Russia detains Caucasus activists ahead of Olympics

Russia detains Caucasus activists ahead of Olympics
A handout picture taken during the Sochi 2014 Winter Olympic torch relay on December 13, 2013, and released by the Sochi 2014 Winter Olympics Organizing Committee shows torchbearers 'kissing' with their torches to pass the Olympic flame in front of the Uralvagonzavod tank and railway car manufacturing plant and a monument to famous WWII-era Soviet T-34 tank (R) in Russia's industrial Urals city of Nizhny Tagil 1370 km (850 miles) east of Moscow. Russian torchbearers has started in October the history's longest Olympic torch relay ahead of February's Winter Games in Sochi, which will take the flame across the country through all 83 of its regions, including extreme locales such as Chukotka, the remote region in Russia's Far East, the turbulent North Caucasus, and even Russia's European exclave Kaliningrad.

MOSCOW - Russian authorities on Saturday raided the homes of eight activists from the Caucasus then detained them hundreds of miles from home, in a move believed to be tied to their criticism of the upcoming Winter Olympic Games in Sochi.

The activists, all of whom are Circassians, an ethnic group native to the Sochi area, were taken hundreds of kilometres overnight without any explanation from the police.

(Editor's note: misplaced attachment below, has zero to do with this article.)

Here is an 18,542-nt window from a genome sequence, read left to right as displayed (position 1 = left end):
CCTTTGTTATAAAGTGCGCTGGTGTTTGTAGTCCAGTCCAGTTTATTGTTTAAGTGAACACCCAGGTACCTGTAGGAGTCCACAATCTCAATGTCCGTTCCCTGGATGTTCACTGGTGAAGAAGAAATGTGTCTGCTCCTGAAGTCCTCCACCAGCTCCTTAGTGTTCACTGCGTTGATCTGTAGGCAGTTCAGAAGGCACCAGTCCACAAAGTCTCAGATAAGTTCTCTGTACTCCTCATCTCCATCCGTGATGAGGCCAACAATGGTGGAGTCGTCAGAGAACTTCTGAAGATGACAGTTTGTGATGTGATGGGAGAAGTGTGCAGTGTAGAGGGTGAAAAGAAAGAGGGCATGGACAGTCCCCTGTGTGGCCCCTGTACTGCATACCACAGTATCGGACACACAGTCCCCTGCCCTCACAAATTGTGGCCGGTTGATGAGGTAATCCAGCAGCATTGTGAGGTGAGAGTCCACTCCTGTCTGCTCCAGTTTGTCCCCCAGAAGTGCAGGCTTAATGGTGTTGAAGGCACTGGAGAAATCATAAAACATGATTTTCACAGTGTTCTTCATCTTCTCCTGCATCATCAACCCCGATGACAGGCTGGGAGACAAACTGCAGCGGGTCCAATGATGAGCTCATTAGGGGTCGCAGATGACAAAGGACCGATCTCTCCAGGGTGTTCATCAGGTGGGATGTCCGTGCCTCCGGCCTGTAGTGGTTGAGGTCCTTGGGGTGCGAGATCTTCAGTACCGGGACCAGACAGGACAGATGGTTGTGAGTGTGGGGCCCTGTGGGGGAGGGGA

"Right now they are telling us we are witnesses in some case," said Ibragim Yaganov, one of the detainees, while waiting for investigators while under police watch in a hotel.

Yaganov said police went to the houses of the eight activists, searched them, then transported them overnight to Krasnodar - a journey of over 450 kilometres (280 miles) from Nalchik in the Kabardino-Balkaria region - where he lives.

He said the police told activists they were looking for an extremist who was hiding in one of the houses.

"He seemed to have been hiding in all of our houses at the same time," said Yaganov.

The activists, who also come from Adygea and Karachayevo-Cherkessia which, together with Kabardino-Balkaria, are the three North Caucasus regions with large Circassian populations, "have no idea what is going on," he told AFP.

"We think it's connected to the Olympics. They are trying to ensure security like this, only security from the wrong people."

All of those detained have criticised the Olympic Games in the past but "never engaged in any extremist or separatist actions and have nothing to do with them," he said.

Circassians populated the Black Sea coast and mountains above Sochi until they were driven out by tsarist troops in the late 19th century after the end of the Caucasus War, which some have labelled genocide.

Their descendants - now living in North Caucasus regions in Russia as well as Muslim countries such as Turkey and Jordan - believe the area should not be hosting the sports event, and say the preparations have been destructive.

"First of all, colossal amounts of money has been stolen, secondly, our ancestral treasures have been destroyed, and thirdly, they turned the area into an environmental disaster," Yaganov said.

"All of this will be catastrophic, not just for Circassians but for all Russia."

The games in Sochi will be held between February 7-23 next year.

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